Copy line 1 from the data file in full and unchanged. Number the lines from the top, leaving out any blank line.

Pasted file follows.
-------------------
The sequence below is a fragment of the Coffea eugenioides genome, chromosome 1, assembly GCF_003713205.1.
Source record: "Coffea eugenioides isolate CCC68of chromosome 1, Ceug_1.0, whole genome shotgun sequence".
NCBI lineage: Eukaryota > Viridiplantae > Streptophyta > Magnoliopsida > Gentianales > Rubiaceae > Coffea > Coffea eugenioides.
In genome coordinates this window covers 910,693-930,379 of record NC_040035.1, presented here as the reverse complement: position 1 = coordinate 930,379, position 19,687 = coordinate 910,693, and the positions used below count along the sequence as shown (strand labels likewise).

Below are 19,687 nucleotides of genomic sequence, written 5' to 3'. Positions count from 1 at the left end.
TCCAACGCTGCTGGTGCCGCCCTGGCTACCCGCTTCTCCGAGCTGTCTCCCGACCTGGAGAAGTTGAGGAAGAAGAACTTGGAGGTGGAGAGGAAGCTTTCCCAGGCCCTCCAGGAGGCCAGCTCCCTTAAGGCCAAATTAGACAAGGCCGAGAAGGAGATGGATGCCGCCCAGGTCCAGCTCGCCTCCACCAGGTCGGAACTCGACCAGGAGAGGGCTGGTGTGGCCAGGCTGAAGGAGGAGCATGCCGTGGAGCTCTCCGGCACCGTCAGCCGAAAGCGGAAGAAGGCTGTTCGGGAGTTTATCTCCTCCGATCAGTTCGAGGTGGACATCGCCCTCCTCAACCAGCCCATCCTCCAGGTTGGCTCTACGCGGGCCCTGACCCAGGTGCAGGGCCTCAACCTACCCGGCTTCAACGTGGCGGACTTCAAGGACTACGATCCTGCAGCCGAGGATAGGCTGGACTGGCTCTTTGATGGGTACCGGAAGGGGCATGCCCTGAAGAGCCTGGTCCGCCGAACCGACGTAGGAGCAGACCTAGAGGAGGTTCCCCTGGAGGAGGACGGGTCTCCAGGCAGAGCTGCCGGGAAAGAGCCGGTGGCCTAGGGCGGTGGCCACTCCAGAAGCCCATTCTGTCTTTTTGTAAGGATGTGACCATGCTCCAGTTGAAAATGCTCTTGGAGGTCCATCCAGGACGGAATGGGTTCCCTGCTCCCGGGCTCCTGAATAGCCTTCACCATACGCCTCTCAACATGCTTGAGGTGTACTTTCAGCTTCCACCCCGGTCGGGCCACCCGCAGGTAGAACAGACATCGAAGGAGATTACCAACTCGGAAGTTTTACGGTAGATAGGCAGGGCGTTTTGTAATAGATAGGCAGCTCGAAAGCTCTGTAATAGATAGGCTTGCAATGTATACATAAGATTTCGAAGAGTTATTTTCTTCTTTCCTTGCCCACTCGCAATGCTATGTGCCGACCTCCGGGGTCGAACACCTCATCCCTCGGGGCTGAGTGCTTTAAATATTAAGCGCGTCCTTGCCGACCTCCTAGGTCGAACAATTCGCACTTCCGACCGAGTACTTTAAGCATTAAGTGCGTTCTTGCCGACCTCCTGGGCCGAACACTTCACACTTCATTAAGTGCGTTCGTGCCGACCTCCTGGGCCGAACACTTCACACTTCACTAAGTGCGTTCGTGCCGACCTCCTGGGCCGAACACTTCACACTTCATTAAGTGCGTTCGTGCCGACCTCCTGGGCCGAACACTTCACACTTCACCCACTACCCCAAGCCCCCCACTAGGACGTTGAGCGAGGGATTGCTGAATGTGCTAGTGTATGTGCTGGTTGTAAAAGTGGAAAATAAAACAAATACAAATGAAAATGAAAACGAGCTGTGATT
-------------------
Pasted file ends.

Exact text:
The sequence below is a fragment of the Coffea eugenioides genome, chromosome 1, assembly GCF_003713205.1.